Early on in our headphone research we realized there was a need to develop a listening test method that allowed us to conduct more controlled double-blind listening tests on different headphones. This was necessary in order to remove tactile cues (headphone weight and clamping force), visual and psychological biases (e.g. headphone brand, price, celebrity endorsement,etc ) from listeners' sound quality judgements of headphones. While these factors (apart from clamping force) don't physically affect the sound of headphones, our previous research  into blind vs. sighted listening tests revealed their cognitive influence affects listeners' loudspeaker preferences , often in adverse ways. In sighted tests, listeners were also less sensitive and discriminating compared to blind conditions when judging different loudspeakers including their interaction with different music selections and loudspeaker positions in the room. For that reason, consumers should be dubious of loudspeaker and headphone reviews that are based solely on sighted listening.
While blind loudspeakers listening tests are possible through the addition of an acoustically-transparent- visually-opaque-curtain, there is no simple way to hide the identity of a headphone when the listener is wearing it. In our first headphone listening tests, the experimenter positionally substituted the different headphones onto the listener's head from behind so that the headphone could not be visually identified. However, after a couple of trials, listeners began to identify certain headphones simply by their weight and clamping force. One of the easiest headphones for listeners to identify was the Audeze LCD-2, which was considerably heavier (522 grams) and more uncomfortable than the other headphones. The test was essentially no longer blind.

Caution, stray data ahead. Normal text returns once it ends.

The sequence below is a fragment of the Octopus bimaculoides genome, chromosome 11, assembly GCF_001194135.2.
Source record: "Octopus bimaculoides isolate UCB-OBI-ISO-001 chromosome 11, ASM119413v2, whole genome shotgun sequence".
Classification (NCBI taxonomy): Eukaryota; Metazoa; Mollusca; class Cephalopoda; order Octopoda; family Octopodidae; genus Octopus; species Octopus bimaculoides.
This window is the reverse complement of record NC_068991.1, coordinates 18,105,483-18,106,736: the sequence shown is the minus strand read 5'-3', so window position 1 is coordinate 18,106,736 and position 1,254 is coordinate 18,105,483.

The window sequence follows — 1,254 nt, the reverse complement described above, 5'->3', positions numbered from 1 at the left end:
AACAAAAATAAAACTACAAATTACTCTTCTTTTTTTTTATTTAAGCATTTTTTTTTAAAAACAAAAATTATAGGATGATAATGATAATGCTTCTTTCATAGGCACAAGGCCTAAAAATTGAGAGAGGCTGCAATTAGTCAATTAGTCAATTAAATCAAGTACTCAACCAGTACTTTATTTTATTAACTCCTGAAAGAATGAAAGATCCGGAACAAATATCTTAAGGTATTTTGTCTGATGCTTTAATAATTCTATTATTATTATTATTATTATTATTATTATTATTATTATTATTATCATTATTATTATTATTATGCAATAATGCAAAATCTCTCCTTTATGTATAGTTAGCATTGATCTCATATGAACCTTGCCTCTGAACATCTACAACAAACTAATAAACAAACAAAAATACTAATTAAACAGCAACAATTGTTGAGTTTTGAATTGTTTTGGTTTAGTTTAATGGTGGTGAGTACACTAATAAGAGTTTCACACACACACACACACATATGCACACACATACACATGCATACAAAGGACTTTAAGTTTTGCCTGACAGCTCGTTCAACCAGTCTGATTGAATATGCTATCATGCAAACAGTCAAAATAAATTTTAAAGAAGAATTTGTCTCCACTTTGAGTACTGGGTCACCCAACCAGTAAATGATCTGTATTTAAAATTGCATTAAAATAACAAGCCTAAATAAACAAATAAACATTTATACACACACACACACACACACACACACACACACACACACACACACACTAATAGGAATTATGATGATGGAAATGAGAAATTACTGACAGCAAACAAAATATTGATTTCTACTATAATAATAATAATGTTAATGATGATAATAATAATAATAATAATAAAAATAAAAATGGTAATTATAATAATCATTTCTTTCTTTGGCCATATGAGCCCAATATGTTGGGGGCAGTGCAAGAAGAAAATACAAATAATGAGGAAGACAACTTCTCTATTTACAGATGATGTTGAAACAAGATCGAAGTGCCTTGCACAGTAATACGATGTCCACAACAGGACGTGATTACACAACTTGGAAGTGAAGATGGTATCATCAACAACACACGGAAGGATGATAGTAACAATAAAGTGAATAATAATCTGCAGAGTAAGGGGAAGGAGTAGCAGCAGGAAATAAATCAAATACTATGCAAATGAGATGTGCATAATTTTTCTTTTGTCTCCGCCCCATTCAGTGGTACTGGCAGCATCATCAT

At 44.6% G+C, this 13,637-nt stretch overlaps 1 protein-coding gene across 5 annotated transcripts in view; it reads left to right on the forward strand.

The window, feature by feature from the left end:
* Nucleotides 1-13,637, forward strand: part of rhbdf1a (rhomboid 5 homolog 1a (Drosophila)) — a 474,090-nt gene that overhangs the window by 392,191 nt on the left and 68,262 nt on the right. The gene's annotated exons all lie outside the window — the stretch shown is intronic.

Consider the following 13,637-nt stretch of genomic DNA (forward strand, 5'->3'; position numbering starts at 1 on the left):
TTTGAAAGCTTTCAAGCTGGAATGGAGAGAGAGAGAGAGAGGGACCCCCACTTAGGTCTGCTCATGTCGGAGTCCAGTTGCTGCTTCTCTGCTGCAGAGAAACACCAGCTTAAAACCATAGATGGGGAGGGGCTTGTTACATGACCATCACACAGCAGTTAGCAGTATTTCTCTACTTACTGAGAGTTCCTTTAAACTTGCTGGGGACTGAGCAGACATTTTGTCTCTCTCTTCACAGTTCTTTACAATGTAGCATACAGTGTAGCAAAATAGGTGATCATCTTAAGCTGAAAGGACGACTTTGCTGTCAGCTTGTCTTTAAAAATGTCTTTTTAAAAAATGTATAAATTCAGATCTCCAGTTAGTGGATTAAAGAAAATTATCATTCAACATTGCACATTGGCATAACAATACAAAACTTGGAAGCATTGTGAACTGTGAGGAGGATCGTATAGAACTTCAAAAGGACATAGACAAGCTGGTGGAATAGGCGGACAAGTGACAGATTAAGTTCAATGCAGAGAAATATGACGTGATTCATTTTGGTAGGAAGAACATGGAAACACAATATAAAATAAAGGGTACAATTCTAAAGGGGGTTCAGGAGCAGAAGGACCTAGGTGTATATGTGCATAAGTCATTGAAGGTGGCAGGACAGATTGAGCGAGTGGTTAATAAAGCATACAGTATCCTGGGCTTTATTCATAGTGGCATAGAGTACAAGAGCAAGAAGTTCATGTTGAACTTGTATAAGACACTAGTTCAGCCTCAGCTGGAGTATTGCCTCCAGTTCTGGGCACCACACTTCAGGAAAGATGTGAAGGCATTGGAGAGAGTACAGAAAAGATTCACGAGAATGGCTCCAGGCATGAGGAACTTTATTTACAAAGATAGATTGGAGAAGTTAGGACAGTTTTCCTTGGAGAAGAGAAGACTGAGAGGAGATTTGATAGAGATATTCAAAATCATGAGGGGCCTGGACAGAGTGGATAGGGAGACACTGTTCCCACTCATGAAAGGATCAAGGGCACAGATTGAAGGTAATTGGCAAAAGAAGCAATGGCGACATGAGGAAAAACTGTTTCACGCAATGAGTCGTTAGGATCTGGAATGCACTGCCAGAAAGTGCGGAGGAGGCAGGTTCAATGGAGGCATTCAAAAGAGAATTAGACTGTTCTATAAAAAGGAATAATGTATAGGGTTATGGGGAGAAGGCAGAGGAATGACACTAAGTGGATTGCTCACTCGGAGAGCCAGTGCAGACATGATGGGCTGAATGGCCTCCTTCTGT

To that end, a virtual headphone method was developed whereby listeners could A/B different models of headphones that were virtualized through a single pair of headphones (the replicator headphone). Details on the method and its validation were presented at the 51st Audio Engineering Society International Conference on Loudspeakers and Headphones  in Helsinki, Finland in 2013. A PDF of the slide presentation can be found here.
Headphone virtualization is done by measuring the frequency response of the different headphones at the DRP (eardrum reference point) using a G.R.A.S. 45 AG, and then equalizing the replicator headphone to match the measured responses of the real headphones. In this way, listeners can make instantaneous A/B comparisons between any number of virtualized headphones through the same headphone without the visual and tactile clues biasing their judgment. More details about the method are in the slides and AES preprint.